Following three consecutive legislative sessions, each of which ended in confusion over just what lawmakers were doing — or not doing — to address the state’s historic budget shortfall, Gov. John Bel Edwards on Friday once again donned his Disappointed Dad face and told the press that he’d hoped for better.
At the end of the first special session, Edwards had bemoaned a chaotic last-minute flurry of votes that left many lawmakers clueless about the measures before them, and failed to completely fill the gap between revenue and spending. After the regular session, he’d pursed his lips over the House’s refusal to pass the state’s construction budget (the bill ultimately made it through during the second special session).
And early Friday morning, the governor said he had deep concerns over lawmakers’ late-breaking decision, at the behest of the House’s most conservative faction, to require the TOPS state college scholarships to be fully funded for the fall semester but less than half covered for the spring.
This will be the first year that the state won’t be able to pay full tuition for every student who meets the TOPS benchmarks. Lawmakers who pushed the change said it would give families more time to come up with the extra money, and they also expressed hope that the state would collect more than anticipated and make students closer to whole. But Edwards and his allies questioned the constitutionality of the move, argued that it doesn’t account for how financial aid is generally awarded, and said the decision once again delays the inevitable. He left the door open to a veto.
Despite all this, Edwards closed his latest post-session news conference with an optimistic pivot. He may be preparing to make $300 million in cuts, but he said he’s “extremely pleased with where we are considering where we started,” which was facing a $2 billion hole over two years.
“We made difficult choices, and we made tremendous progress,” he said, and “we avoided the catastrophic cuts that were imminent.” Direct funding to higher education didn’t drop for the first time in years, he noted, and the Legislature allotted the public/private hospitals enough to avert shutdowns or harm to medical education.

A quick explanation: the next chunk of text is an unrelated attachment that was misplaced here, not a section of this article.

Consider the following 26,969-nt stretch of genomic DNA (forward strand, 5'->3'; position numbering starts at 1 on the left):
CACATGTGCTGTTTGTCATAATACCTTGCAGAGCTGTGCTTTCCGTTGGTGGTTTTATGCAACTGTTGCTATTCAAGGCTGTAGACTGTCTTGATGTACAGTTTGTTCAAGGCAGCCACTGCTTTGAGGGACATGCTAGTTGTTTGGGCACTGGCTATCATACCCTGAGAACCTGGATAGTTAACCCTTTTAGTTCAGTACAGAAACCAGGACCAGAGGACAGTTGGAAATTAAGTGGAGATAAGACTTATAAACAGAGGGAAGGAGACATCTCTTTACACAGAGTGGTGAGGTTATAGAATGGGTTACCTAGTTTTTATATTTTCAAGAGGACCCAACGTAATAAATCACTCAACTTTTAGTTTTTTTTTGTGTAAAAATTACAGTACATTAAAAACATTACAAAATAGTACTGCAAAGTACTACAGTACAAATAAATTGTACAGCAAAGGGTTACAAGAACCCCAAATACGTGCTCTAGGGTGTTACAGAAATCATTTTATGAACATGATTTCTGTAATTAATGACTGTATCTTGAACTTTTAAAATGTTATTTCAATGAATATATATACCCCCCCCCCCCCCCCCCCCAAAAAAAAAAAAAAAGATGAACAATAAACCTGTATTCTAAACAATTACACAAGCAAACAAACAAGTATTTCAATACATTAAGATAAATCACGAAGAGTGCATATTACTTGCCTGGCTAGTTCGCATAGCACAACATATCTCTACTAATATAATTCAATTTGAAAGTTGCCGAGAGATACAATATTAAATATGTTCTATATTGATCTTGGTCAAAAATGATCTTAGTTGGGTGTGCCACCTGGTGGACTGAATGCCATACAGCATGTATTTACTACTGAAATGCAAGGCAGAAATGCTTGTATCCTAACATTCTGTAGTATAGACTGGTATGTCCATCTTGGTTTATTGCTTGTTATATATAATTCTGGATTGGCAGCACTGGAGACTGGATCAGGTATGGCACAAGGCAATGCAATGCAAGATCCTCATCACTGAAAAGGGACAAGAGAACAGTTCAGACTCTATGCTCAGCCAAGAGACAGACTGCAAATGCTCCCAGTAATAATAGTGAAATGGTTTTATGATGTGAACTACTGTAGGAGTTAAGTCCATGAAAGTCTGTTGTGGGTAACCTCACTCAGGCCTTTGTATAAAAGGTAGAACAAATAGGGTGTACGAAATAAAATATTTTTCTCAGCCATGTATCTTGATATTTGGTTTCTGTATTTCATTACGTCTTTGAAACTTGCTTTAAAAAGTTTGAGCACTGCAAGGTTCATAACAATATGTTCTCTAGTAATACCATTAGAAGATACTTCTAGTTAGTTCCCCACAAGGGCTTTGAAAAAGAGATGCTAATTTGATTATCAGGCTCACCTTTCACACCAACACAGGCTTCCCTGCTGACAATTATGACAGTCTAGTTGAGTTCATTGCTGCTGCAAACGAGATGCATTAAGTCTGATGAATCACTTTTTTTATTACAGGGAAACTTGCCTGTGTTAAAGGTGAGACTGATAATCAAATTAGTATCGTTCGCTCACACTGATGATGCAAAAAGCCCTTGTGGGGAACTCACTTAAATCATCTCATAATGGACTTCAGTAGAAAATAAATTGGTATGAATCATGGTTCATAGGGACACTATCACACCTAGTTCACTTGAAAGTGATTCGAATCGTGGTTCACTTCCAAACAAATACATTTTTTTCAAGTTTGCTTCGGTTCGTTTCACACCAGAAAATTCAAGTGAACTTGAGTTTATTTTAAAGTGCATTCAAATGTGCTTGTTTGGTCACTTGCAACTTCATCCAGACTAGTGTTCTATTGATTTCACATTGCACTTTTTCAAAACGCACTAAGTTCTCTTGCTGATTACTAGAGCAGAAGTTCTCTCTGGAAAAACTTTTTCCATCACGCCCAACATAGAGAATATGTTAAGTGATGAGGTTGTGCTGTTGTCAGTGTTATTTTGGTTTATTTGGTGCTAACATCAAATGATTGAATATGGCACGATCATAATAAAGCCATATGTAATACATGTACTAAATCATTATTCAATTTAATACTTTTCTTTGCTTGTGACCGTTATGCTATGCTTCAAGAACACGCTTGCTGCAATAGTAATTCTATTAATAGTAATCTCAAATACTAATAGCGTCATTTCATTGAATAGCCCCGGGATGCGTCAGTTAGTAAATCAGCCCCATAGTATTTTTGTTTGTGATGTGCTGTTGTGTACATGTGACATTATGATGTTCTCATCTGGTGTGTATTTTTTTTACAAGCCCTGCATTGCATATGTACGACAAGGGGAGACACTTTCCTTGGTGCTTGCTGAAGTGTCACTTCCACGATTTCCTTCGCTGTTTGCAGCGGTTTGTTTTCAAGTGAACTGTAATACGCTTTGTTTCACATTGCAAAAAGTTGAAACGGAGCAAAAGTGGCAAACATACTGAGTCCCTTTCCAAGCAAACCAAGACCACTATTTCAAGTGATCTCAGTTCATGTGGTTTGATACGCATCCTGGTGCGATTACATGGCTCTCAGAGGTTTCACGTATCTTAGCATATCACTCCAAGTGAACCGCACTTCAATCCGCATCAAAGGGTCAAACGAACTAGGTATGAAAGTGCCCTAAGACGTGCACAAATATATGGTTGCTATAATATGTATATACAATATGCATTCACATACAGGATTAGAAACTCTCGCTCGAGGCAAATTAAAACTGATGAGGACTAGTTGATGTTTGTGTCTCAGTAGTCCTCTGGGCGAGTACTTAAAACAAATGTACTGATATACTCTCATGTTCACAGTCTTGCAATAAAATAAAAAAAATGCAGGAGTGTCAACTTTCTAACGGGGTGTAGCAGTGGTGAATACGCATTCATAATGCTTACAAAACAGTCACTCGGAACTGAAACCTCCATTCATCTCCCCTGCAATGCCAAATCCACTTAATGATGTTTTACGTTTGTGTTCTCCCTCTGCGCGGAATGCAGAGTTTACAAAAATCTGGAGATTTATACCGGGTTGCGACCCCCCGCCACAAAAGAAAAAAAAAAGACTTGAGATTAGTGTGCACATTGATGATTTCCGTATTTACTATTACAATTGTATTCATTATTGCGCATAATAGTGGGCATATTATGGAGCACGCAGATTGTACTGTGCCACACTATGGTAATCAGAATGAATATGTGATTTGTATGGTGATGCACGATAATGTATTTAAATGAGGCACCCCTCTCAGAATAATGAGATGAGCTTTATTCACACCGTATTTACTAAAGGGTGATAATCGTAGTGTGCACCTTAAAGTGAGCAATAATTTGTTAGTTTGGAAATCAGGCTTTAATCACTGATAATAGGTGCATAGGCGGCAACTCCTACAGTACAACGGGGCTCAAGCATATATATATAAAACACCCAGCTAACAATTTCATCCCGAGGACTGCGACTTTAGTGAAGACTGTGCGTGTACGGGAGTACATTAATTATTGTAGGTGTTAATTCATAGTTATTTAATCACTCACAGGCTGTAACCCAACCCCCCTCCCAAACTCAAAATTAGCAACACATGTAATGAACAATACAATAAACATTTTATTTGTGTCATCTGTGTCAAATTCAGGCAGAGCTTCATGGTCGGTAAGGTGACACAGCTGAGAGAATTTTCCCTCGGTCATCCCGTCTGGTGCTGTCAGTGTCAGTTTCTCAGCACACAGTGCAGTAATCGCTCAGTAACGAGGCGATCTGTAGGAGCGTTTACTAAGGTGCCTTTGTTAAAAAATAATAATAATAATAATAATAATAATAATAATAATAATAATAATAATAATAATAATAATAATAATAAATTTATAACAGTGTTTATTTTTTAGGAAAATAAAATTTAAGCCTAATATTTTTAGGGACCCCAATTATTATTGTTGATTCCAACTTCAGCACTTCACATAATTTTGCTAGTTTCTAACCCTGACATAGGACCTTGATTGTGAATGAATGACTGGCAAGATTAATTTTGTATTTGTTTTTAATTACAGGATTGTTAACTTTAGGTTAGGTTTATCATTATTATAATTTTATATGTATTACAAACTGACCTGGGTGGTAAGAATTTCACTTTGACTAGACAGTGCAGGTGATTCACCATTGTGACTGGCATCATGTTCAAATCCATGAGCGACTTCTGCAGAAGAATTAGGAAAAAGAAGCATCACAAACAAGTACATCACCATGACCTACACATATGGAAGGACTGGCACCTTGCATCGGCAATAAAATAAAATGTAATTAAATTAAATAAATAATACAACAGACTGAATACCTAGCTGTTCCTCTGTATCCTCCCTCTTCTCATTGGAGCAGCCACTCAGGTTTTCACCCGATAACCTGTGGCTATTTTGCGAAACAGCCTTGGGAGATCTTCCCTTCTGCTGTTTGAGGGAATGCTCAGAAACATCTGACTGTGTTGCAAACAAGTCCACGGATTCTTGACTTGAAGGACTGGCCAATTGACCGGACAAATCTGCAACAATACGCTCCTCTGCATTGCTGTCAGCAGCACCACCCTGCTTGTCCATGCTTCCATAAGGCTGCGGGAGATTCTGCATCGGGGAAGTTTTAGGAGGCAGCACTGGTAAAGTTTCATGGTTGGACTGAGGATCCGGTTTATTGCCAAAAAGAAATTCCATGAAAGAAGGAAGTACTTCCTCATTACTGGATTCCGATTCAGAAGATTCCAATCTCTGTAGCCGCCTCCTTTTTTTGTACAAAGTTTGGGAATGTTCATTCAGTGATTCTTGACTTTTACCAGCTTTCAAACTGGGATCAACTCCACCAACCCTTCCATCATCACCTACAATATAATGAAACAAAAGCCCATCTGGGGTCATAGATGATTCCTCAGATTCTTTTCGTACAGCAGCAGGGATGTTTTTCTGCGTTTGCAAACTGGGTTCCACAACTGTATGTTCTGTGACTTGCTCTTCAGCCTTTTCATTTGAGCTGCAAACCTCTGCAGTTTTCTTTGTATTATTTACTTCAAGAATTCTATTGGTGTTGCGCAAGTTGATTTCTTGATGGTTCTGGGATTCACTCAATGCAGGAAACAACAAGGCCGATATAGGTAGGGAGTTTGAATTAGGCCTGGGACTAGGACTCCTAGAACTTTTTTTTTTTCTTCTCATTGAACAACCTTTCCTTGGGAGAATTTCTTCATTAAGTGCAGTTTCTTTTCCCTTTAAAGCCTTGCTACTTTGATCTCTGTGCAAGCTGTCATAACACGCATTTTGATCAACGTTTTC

In fact, Edwards argued that the state has reached halftime in its quest for financial stability, with many successes on the books along with the ongoing challenges.
That’s one way of looking at it. A more pessimistic observer might peruse the calendar and see still more obstacles ahead.
Next year, lawmakers are expected to attack the vast web of business tax exemptions that helped get them into this mess, and every change will be hard-fought, and hard-lobbied. Edwards predicted Friday morning that some of the very same ideas lawmakers rejected this year might come around again, and said “there are many members who will have to be more courageous.”
Then, in 2018, many of the temporary tax increases passed earlier this year to address the emergency will expire, which means more tough votes, this time just as the 2019 gubernatorial and legislative elections loom. If lawmakers cringed at the campaign-style tactics that outside interest groups used to pressure them this year, well, just wait.
The politics of all this are dicey for Edwards as well. He’ll surely want to minimize the pain from budget cuts he now has to make in K-12 education and other areas. If he’s too successful, though, his critics will claim that he was crying wolf when he asked for even more tax revenue than they gave him. Plus, the longer he’s in office, the harder it will be to blame the state’s troubles on former Gov. Bobby Jindal’s irresponsible budgeting. So you can’t blame Edwards for hoping to have reached the halfway point on all this. Who wouldn’t want to move on to more pleasant matters?
Realistically, though, the epic fight over how much Louisiana should tax and spend is shaping up as the defining issue of his first term. Which means he’d better keep that Disappointed Dad face handy; chances are he’ll be needing it again soon.